What is porrajmos? Even in 2016, many people have never heard of the Roma Holocaust, in which, experts agree, at least half a million Roma died under Nazi Germany’s extermination policies. Given the difficulties of collecting reliable data, this figure may even be higher.
Many Roma were killed in gas chambers. Many died of exhaustion from hard labour, disease and starvation in concentration camps and ghettos or on “death marches”.
Children and adults were murdered in brutal experiments. In some countries, there were no Roma left alive by the end of the Second World War. On the eve of August 2 – commemorated by several countries and NGOs as Roma Genocide Remembrance Day – we should take a moment to ask ourselves, not just how such atrocities could have happened, but why the Roma Holocaust is so rarely acknowledged and whether attitudes towards Roma in Europe have really fundamentally changed.
Today, some 8-12 million Roma live in Europe – the continent’s largest minority and the most disadvantaged, marginalised and abused. Anti-Gypsyism is widespread, on the rise and frequently accompanied by violence.
Such racism is individual – personal abuse and attacks – and institutional: forced evictions, forced sterilisation, segregation in schools, attacks and even murders, including in police custody. As the Council of Europe’s European Court of Human Rights has found time and again, these are serious human rights violations.
And yet, despite the strong human rights laws in place, the abuse of the Roma people continues and is commonly seen as normal or unimportant. It is somehow invisible.
That is why the problem must be specifically addressed. That is why the Council of Europe has made Roma inclusion a priority. Our focus on Roma began in 1969 and the first training course for Roma youth leaders took place in 1995. The work gathered momentum with the October 2010 Strasbourg Declaration on Roma and the Roma Youth Action Plan a year later, which enables Roma youth leaders to participate in the democratic process and influence decisions affecting their lives.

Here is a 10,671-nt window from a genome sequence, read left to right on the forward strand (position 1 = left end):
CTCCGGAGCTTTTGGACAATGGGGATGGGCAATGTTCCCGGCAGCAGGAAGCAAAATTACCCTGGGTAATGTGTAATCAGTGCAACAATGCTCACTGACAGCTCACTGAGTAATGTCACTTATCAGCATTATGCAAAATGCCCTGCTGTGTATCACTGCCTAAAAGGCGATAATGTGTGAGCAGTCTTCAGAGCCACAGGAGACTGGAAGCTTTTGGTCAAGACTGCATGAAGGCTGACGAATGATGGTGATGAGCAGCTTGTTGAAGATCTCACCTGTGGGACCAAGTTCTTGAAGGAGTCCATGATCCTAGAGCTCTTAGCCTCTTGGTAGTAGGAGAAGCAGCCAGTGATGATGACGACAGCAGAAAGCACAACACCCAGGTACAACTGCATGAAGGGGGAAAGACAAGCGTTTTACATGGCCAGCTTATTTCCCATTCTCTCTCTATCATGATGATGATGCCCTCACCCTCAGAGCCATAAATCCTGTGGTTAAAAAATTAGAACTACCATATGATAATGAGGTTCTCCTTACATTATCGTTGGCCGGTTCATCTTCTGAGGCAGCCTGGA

We have made progress, particularly on education. Our educational handbooks show young people – both Roma and non-Roma – how they can make a difference by applying human rights to the problem. Right to Remember helps learners explore the prevailing attitudes which made the Roma Holocaust possible and consider the extent to which the same attitudes persist today. Our recently-published manual Mirrors helps young people tackle both individual and institutional racism against Roma.
Since 2012 the Council of Europe has been working at local level to improve the social inclusion of Roma through ROMACT and ROMED. Nearly 1,500 ROMED mediators in 24 countries have been trained, to help build bridges between public authorities and Roma communities.
But – and it is a big but – a major problem remains regarding hate speech against Roma and stigmatisation by the media, which create fertile soil for physical violence. To tackle this, attitudes must change. There are no overnight solutions, but our No Hate Speech Movement and Dosta! campaign to combat stereotypes are raising awareness of the problems.
One possibility being explored by our Secretary General Thorbjørn Jagland and philanthropist George Soros is the creation of a European Roma Institute to fight prejudice, overcome stereotypes and improve media coverage. The institute would also promote Roma art and culture, to highlight its positive contribution to European societies. This is important. Roma people want to participate and contribute. They do not want to be forever cast as victims. So, on August 2, let us remember and learn from the horrors of the Roma Holocaust. But let us also look forward and value our fellow Roma citizens.